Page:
Countdown to Cuba

First we considered Spain, then Buenos Aires.  But it’s gonna be Havana.

That’s where we’ll spend our 10th anniversary come April.

What better place than the Cuban Communist police state for champagne, romance and roses?

But it’s not your daddy’s communism anymore.  We’ll be staying in a five-star hotel in Havana’s old quarter, the Parque Central Torre, a Spanish chain.

Though we’ve reserved and paid for the hotel, the airline remains to be chosen.  The flight takes two and a half  hours from Mexico City.  One direct option, and direct is the way we’ll go, no side trips to Panama or Cancún, is via the Cuban airline, Cubana de Aviación.

That would be my preferred provider because I want the full Socialist jackboot experience, but it leaves Mexico City at dawn, playing havoc with my biorhythms, so we’ll likely fly Aeromexico.

I want to see those old Fords, Packards and Chevys before glorious capitalism arrives and sweeps them from the streets.

In the past few years I have read most of Hemingway’s principal works, and I want to see his Cuban home and his beloved fishing craft named Pilar, now a tourist attraction outside Havana.

A new bio, Hemingway’s boat, is highly recommended.  Not about Hemingway — but also highly recommended —  is Mi Moto Fidel, written by an adventurous American journalist with a taste for the ladies.

In the early 1970s, I flew into Key West on a DC-3 and walked through Papa’s home there, the one where the descendants of his cats roamed the back yard.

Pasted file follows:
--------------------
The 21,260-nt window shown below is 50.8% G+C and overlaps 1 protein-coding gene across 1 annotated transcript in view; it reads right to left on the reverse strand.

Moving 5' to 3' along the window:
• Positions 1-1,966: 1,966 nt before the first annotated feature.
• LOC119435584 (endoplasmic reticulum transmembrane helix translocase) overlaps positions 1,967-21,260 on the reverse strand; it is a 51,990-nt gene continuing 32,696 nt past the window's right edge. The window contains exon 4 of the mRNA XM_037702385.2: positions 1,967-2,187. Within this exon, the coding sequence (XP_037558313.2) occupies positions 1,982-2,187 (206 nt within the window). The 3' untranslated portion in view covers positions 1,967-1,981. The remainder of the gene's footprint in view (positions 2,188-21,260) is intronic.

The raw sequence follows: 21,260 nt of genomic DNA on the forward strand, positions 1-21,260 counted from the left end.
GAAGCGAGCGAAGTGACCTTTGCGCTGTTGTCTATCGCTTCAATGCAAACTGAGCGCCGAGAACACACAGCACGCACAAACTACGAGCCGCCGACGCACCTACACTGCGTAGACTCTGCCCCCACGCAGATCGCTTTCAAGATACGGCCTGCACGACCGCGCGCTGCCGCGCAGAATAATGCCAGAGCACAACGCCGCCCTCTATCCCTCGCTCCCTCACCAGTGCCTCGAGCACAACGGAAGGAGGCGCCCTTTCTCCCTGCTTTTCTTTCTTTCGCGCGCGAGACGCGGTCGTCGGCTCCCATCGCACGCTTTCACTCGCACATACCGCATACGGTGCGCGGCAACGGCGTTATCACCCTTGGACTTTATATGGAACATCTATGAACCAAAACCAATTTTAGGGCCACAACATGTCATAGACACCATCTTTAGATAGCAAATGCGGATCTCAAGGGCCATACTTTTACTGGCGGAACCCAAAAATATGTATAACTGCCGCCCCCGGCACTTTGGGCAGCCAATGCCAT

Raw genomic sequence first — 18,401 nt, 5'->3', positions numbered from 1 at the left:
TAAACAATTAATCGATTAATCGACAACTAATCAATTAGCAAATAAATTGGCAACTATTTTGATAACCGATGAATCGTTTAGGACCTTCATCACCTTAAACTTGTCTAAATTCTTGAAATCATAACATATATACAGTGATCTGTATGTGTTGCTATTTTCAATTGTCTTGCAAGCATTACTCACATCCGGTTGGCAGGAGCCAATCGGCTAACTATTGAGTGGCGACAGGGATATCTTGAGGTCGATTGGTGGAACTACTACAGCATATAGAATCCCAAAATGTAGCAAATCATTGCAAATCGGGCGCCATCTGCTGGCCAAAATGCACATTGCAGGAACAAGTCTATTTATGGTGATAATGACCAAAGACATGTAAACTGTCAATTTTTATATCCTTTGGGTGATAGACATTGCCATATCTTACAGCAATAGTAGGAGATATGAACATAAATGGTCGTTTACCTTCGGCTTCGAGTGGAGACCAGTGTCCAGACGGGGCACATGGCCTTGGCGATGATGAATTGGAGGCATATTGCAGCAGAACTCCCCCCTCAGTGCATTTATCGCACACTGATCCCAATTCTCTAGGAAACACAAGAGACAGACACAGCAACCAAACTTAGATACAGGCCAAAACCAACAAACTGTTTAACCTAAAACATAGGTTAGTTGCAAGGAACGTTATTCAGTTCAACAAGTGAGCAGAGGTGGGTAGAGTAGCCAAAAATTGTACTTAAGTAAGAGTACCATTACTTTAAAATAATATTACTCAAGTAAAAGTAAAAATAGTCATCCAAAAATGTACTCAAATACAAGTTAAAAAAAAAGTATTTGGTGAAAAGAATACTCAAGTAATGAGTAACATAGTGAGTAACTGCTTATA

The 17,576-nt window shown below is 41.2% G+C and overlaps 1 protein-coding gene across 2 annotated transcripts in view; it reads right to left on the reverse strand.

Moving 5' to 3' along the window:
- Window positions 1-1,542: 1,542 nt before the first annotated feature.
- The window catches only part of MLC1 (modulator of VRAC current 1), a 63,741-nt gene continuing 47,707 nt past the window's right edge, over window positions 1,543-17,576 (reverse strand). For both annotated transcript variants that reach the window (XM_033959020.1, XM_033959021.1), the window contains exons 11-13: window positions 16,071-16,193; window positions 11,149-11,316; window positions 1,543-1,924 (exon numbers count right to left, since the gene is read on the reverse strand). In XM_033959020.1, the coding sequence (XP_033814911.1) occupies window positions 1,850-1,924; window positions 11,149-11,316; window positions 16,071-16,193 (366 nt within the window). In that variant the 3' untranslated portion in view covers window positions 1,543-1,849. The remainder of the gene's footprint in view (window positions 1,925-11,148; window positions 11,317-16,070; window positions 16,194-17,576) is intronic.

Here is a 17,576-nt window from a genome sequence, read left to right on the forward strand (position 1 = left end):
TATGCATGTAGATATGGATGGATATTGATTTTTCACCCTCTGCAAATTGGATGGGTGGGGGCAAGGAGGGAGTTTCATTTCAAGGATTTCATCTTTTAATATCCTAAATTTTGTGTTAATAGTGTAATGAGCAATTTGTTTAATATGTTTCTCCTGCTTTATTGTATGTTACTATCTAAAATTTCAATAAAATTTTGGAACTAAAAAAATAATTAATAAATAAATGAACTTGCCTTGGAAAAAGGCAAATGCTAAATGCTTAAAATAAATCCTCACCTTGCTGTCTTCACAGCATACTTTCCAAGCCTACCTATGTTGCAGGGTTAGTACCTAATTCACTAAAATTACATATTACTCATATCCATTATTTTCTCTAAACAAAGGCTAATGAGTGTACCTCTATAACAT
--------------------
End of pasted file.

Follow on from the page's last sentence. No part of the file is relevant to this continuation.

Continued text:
It was only when I began planning this trip that I realized what a tourist destination Cuba had become for all the world except the United States which, of course, continues the absurd embargo, second only to the failed, 40-year-old “War on Drugs” in national asininity.

But let us not wander off into the fruitful fields of my obsessions.

If you ever want to visit Cuba, here’s a great place to start your planning, the Cuba Travel Network.  A similar website, Cubaism, is to be avoided due to its lousy service.

More to come . . .

36 thoughts on “Countdown to Cuba”

  1. Thanks for the info…we are seriously thinking of going…but I have heard that one of the visa requirements is proof of health insurance…es verdad? Not a problem for me but Fabian has IMSS through the university…saludos amigo…

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    1. Charles: Yes, you have to arrive with proof of health insurance. I doubt IMSS would do it. What they want is that you have a temporary travel policy that lasts the period of your visit. Travel agents can sell it to you with the plane ticket. Plus, it’s available at the airport in Havana, I hear, though I imagine you’ll get stiffed there due to their having you over a barrel, so to speak. Like the price of Junior Mints in the movie theater.

      This is a reasonably new requirement. Seems lots of folks were going there as tourists and then “discovering” an ailment and getting the free commie health care.

      I asked a travel agent in Mexico City recently what the policy costs if you buy it beforehand, and he told me about 400 pesos. It ain’t bad.